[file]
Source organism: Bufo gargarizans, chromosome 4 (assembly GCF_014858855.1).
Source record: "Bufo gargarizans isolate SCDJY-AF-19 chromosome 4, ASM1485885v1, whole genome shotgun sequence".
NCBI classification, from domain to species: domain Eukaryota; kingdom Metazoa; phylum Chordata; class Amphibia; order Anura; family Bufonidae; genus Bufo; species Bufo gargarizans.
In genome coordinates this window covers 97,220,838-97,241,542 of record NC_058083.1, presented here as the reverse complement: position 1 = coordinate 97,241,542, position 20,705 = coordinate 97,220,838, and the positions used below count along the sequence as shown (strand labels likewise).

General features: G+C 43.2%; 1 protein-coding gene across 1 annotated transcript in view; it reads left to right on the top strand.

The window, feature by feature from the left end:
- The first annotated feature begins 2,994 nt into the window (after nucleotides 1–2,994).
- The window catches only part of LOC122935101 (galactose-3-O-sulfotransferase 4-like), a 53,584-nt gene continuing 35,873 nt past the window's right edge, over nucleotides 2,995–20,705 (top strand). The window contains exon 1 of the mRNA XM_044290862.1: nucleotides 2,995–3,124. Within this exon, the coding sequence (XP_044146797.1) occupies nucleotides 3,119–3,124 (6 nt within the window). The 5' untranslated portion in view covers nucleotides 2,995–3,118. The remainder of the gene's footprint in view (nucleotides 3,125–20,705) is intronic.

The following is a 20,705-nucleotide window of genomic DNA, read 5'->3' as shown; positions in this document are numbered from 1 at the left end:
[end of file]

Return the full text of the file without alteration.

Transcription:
Source organism: Bufo gargarizans, chromosome 4 (assembly GCF_014858855.1).
Source record: "Bufo gargarizans isolate SCDJY-AF-19 chromosome 4, ASM1485885v1, whole genome shotgun sequence".
NCBI classification, from domain to species: domain Eukaryota; kingdom Metazoa; phylum Chordata; class Amphibia; order Anura; family Bufonidae; genus Bufo; species Bufo gargarizans.
In genome coordinates this window covers 97,220,838-97,241,542 of record NC_058083.1, presented here as the reverse complement: position 1 = coordinate 97,241,542, position 20,705 = coordinate 97,220,838, and the positions used below count along the sequence as shown (strand labels likewise).

General features: G+C 43.2%; 1 protein-coding gene across 1 annotated transcript in view; it reads left to right on the top strand.

The window, feature by feature from the left end:
- The first annotated feature begins 2,994 nt into the window (after nucleotides 1–2,994).
- The window catches only part of LOC122935101 (galactose-3-O-sulfotransferase 4-like), a 53,584-nt gene continuing 35,873 nt past the window's right edge, over nucleotides 2,995–20,705 (top strand). The window contains exon 1 of the mRNA XM_044290862.1: nucleotides 2,995–3,124. Within this exon, the coding sequence (XP_044146797.1) occupies nucleotides 3,119–3,124 (6 nt within the window). The 5' untranslated portion in view covers nucleotides 2,995–3,118. The remainder of the gene's footprint in view (nucleotides 3,125–20,705) is intronic.

The following is a 20,705-nucleotide window of genomic DNA, read 5'->3' as shown; positions in this document are numbered from 1 at the left end: